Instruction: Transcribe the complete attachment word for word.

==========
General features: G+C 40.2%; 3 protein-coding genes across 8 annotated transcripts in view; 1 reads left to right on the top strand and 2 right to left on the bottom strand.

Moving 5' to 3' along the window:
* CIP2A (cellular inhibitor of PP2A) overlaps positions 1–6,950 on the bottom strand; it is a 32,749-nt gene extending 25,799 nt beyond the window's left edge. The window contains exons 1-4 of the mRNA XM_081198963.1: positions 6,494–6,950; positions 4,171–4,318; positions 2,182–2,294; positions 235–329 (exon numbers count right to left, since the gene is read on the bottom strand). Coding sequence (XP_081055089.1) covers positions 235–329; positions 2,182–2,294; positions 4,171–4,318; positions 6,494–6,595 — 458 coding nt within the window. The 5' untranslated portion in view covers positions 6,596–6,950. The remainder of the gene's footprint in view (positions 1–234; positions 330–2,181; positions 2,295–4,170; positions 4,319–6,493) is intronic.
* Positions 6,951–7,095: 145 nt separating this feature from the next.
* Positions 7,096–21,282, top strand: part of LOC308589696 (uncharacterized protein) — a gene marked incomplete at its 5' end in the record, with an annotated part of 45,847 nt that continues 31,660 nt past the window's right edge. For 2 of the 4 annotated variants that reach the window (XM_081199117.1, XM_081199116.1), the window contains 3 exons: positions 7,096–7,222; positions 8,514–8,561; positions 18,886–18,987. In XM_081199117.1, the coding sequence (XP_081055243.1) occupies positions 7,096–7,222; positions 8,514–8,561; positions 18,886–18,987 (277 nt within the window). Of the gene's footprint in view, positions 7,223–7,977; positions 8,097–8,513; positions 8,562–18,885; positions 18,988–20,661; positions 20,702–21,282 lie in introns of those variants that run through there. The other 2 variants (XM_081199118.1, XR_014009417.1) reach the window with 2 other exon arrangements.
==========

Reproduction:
General features: G+C 40.2%; 3 protein-coding genes across 8 annotated transcripts in view; 1 reads left to right on the top strand and 2 right to left on the bottom strand.

Moving 5' to 3' along the window:
* CIP2A (cellular inhibitor of PP2A) overlaps positions 1–6,950 on the bottom strand; it is a 32,749-nt gene extending 25,799 nt beyond the window's left edge. The window contains exons 1-4 of the mRNA XM_081198963.1: positions 6,494–6,950; positions 4,171–4,318; positions 2,182–2,294; positions 235–329 (exon numbers count right to left, since the gene is read on the bottom strand). Coding sequence (XP_081055089.1) covers positions 235–329; positions 2,182–2,294; positions 4,171–4,318; positions 6,494–6,595 — 458 coding nt within the window. The 5' untranslated portion in view covers positions 6,596–6,950. The remainder of the gene's footprint in view (positions 1–234; positions 330–2,181; positions 2,295–4,170; positions 4,319–6,493) is intronic.
* Positions 6,951–7,095: 145 nt separating this feature from the next.
* Positions 7,096–21,282, top strand: part of LOC308589696 (uncharacterized protein) — a gene marked incomplete at its 5' end in the record, with an annotated part of 45,847 nt that continues 31,660 nt past the window's right edge. For 2 of the 4 annotated variants that reach the window (XM_081199117.1, XM_081199116.1), the window contains 3 exons: positions 7,096–7,222; positions 8,514–8,561; positions 18,886–18,987. In XM_081199117.1, the coding sequence (XP_081055243.1) occupies positions 7,096–7,222; positions 8,514–8,561; positions 18,886–18,987 (277 nt within the window). Of the gene's footprint in view, positions 7,223–7,977; positions 8,097–8,513; positions 8,562–18,885; positions 18,988–20,661; positions 20,702–21,282 lie in introns of those variants that run through there. The other 2 variants (XM_081199118.1, XR_014009417.1) reach the window with 2 other exon arrangements.